Findings from the study of
Independent Living Center abuse services
A 1992 survey by the Center for Research on Women with Disabilities made it clear that abuse is a serious
problem for women with disabilities.
- Women with physical disabilities who responded to the survey experienced emotional, physical, or sexual
abuse just as often as the women without disabilities who responded. 62% of the women with physical
disabilities had experienced abuse at some time during their life, and 13% had experienced physical or sexual
abuse during the year prior to the survey.
- Women with physical disabilities reported being abused by spouses, live-in partners, other family members,
people whom they were dating, health care professionals, and personal attendants.
Women with disabilities who are being abused encounter disability-related problems in dealing with the
- They fear reporting the abuse because they rely on the person who is abusing them for personal assistance
and/or financial support. They fear losing their independence if they cannot find a replacement for the abusive
- Women with disabilities experience abuse related to their disability, such as withholding assistive devices,
medications, or personal assistance.
- Women who need to enter a domestic violence shelter sometimes have trouble obtaining a personal assistant
while they are in the shelter. They may lose assistive devices and medications because they have to leave
home quickly in a crisis.
Independent living centers may be an initial point of contact for women with disabilities experiencing abuse.
ILC staff are in a unique position to offer counseling and referral for their consumers who are being abused.
A 1998 survey of independent living centers, conducted by the Center for Research on Women with
Disabilities, found that some ILC's are offering a number of services to assist women with disabilities who are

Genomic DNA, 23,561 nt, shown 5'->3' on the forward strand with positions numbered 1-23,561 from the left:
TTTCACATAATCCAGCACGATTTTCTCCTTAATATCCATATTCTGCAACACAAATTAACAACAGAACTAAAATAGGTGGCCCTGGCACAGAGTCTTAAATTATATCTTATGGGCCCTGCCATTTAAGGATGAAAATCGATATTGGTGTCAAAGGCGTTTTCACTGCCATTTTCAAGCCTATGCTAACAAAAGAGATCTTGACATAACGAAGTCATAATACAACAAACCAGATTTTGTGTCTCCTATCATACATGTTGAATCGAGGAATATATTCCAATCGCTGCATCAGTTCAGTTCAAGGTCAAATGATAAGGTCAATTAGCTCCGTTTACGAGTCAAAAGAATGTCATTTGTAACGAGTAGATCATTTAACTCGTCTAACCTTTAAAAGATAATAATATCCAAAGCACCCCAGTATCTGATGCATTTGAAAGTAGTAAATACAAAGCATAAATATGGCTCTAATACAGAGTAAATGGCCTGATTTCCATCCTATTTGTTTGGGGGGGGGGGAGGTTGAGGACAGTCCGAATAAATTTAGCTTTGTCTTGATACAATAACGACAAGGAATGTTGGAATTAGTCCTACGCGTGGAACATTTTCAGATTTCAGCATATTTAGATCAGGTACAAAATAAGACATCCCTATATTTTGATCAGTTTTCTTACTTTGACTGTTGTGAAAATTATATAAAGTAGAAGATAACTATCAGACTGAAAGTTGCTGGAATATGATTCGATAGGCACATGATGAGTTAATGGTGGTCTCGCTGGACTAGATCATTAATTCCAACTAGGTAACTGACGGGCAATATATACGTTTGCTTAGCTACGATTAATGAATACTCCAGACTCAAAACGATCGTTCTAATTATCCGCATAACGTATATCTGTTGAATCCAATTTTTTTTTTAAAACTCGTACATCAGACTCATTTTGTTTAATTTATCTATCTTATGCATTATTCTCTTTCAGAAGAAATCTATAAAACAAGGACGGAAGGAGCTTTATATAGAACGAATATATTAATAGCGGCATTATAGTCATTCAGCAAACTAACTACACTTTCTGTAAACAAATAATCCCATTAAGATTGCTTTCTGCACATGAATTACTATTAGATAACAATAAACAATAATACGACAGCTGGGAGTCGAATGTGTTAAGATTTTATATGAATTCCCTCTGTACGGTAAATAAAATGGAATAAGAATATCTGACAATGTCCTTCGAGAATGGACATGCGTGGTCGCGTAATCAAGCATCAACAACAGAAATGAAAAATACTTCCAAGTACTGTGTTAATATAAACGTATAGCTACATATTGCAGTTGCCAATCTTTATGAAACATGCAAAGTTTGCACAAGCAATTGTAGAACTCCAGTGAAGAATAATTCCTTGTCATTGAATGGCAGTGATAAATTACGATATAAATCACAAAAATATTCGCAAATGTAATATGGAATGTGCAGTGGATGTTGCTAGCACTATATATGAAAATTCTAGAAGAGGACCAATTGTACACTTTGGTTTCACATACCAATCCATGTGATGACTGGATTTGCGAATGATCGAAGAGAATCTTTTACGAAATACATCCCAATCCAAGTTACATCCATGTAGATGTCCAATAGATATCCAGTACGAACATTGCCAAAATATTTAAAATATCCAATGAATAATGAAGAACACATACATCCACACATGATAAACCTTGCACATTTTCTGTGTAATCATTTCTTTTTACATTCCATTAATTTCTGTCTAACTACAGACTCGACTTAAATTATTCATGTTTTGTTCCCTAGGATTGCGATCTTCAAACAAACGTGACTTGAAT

- Most ILC's that responded to the survey thought the most effective approach to addressing abuse of women
with disabilities was a strong collaborative relationship with local abuse intervention programs, such as
domestic violence shelters and sexual assault programs.
- The service that ILC's offered most frequently was referral to local abuse intervention programs. ILC's have
worked with these programs to improve their accessibility to women with disabilities. They have also helped
to provide personal assistants to women who are in shelters or who need respite care due to an abusive care
- Many of the ILC's in the survey are addressing abuse issues through their individual and group counseling
- ILC staff sometimes offer to train staff of abuse intervention programs on the needs of women with
disabilities, and invite abuse program staff to train ILC staff on abuse issues.
Home About CROWD National Study
Health and Wellness Access to Health Care Abuse and Women
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Center for Research on Women with Disabilities
3440 Richmond Avenue, Suite B - Houston, Texas 77046
Phone: 713-960-0505 Toll Free: 800-44-CROWD Fax: 713-961-3555
Department of Physical Medicine and Rehabilitation
Baylor College of Medicine
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Last update: 1/5/1999
Copyright © 1999 Baylor College of Medicine